Retail propane prices are affected by several factors
In addition to the factors that affect wholesale propane prices, two other major factors affect the retail price for propane:
- Levels of available supply sources relative to demand
- Transportation costs
Propane supply and demand
Propane production is generally consistent throughout the year because it results from crude oil refining and natural gas processing. Propane consumption, on the other hand, is highly seasonal. Propane stocks, or inventories, are generally built up during the spring and summer when consumption is lowest. The stocks are then used to meet propane demand in the autumn and winter when consumption is highest. Production and stocks are supplemented by imports. Wholesale and retail propane prices can increase quickly and significantly when supply sources are insufficient or when they lack the capacity to respond quickly to large and/or rapid increases in demand.
Propane consumers who are the farthest from the major supply sources will generally pay higher prices for delivered propane. The higher cost is the result of the increased cost to transport propane by pipeline and by rail to bulk distributors and from bulk distribution points to individual consumers. Congestion along rail and water routes, especially in the winter, can contribute to price increases.
Propane prices have historically been higher for consumers in states located in the U.S. East Coast region because they are farthest from sources of propane supply. Consumers with smaller onsite propane storage capacity, such as residential and commercial consumers, generally pay higher prices per gallon for propane because propane has to be delivered by truck in smaller quantities. As with most delivered fuels, the unit price (in cents per gallon) for propane is generally lower when the volume delivered is larger. Consumers in the most remote locations typically pay the highest prices for propane.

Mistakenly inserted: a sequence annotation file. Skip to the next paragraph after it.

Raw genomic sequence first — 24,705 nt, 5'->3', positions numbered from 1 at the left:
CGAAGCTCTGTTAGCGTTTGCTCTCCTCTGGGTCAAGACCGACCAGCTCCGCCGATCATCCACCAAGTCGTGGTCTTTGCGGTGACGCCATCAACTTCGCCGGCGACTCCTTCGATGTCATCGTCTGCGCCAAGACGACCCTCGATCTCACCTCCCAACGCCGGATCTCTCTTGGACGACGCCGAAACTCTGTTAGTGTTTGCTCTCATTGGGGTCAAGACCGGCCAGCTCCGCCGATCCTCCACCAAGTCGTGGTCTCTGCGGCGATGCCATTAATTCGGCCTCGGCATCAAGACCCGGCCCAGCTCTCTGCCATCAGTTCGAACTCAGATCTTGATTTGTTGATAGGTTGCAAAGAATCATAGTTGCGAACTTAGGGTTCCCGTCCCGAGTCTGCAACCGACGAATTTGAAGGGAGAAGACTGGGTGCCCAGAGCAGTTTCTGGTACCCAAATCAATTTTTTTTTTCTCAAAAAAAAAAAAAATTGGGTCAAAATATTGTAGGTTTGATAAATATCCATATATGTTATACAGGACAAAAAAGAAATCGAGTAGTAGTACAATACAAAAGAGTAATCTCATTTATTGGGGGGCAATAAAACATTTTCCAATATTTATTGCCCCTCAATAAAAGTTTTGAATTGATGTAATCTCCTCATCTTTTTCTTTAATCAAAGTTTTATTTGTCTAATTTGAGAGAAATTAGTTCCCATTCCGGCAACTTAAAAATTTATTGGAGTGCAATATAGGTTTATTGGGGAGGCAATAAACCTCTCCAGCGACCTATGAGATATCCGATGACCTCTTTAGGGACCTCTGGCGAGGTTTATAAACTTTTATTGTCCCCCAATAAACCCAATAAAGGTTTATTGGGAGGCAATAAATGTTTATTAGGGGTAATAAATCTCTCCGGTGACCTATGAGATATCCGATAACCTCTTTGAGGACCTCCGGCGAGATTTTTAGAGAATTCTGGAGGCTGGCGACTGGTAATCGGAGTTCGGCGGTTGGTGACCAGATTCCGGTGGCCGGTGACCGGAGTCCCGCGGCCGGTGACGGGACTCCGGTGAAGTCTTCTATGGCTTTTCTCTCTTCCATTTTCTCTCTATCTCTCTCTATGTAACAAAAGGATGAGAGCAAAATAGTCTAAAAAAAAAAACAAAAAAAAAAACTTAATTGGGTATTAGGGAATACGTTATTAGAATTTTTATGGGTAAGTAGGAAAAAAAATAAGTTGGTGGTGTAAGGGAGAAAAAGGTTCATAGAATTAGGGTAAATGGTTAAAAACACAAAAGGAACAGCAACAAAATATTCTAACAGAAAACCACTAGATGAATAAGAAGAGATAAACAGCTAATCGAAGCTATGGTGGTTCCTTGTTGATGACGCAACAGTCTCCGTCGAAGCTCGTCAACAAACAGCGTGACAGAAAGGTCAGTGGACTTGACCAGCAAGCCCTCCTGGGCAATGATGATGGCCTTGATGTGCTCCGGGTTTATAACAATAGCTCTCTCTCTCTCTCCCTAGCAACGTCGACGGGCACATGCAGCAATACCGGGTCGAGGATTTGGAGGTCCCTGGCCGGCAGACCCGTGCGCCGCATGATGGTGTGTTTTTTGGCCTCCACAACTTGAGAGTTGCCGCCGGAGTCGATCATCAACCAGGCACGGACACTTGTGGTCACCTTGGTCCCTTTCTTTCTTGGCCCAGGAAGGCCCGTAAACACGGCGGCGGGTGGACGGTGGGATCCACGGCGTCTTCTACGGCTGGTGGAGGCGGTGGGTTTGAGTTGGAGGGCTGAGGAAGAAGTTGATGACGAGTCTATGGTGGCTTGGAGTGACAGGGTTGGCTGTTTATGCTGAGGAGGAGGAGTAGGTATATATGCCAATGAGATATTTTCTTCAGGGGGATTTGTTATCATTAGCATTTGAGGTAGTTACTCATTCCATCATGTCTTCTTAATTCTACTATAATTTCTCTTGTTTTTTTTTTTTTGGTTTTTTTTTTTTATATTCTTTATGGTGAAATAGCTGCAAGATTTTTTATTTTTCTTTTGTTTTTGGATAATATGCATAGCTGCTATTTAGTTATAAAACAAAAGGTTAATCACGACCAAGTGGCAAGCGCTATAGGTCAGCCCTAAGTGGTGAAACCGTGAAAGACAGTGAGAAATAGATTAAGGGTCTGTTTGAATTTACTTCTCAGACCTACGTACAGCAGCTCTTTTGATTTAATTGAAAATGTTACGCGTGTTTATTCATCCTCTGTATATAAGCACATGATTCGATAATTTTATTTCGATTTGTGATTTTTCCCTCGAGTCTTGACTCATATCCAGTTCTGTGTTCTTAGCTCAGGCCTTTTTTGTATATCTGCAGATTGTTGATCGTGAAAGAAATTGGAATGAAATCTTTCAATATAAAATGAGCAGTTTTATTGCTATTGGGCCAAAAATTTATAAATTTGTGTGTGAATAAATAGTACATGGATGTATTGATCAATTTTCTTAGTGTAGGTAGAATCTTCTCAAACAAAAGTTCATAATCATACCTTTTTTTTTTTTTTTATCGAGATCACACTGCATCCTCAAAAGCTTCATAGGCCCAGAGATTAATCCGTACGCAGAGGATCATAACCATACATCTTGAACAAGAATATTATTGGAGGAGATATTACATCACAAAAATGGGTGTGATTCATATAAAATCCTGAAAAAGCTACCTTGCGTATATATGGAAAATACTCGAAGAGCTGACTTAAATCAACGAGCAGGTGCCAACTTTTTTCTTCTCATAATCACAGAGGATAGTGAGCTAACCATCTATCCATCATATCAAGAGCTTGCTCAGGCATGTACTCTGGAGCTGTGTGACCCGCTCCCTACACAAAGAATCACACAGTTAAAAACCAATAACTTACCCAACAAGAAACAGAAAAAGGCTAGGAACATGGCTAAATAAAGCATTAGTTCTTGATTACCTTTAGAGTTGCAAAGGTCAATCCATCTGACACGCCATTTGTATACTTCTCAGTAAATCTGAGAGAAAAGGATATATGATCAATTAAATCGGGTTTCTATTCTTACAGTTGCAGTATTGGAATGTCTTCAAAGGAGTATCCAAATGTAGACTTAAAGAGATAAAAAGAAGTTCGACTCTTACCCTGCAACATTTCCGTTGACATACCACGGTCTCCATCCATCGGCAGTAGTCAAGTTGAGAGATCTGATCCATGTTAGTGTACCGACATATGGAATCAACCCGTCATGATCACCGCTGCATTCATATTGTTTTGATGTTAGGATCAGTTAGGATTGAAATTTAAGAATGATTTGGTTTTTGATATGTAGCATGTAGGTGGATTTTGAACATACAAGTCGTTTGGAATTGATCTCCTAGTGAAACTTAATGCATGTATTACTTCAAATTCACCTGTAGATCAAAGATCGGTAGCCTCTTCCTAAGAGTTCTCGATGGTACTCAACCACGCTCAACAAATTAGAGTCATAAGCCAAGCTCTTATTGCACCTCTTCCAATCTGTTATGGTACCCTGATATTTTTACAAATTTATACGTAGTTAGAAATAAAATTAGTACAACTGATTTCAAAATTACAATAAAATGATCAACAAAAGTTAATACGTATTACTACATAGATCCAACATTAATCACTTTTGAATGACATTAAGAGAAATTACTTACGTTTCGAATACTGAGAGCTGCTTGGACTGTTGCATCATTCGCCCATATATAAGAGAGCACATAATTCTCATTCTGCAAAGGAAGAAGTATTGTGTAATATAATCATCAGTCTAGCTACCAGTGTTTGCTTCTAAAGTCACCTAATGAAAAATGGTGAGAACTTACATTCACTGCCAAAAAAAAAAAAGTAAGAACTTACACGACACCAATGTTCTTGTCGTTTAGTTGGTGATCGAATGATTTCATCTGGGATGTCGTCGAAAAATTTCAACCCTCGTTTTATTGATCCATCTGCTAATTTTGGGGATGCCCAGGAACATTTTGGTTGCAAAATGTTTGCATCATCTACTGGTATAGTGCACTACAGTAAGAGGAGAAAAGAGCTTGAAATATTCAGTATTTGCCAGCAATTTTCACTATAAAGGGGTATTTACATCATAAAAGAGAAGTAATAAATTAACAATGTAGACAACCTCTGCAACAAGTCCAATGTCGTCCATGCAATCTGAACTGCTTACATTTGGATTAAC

Case study: U.S. propane prices in the winter of 2013–14
Retail propane prices spiked in the winter of 2013–14 as a result of a confluence of factors. A late and large corn harvest in 2013, along with cold, wet weather, resulted in strong demand for propane by farmers in the Midwest for grain drying. After the harvest, logistical issues along supply pipelines and rail lines prevented propane stocks in the Midwest from being fully replenished before the onset of winter.
The early, and sudden, arrival of cold weather during the first half of the winter (October through December), especially in the Midwest, caused increased propane demand for space heating at a time normally used by retailers to replenish inventories before the start of the winter heating season. The low stocks, along with out-of-the-ordinary logistical constraints and increased demand, resulted in large increases in residential propane prices.
In the fourth week of January 2014, the U.S. average residential propane price reached a record of more than $4.00 per gallon, almost 75% higher than the price in the same week of 2013. The average residential price in the Midwest reached nearly $4.20 per gallon, 137% higher than the price in the same week of 2013. Prices then dropped when the supply constraints and demand eased.
Last updated: September 13, 2022 with the most recent data available at the time of update.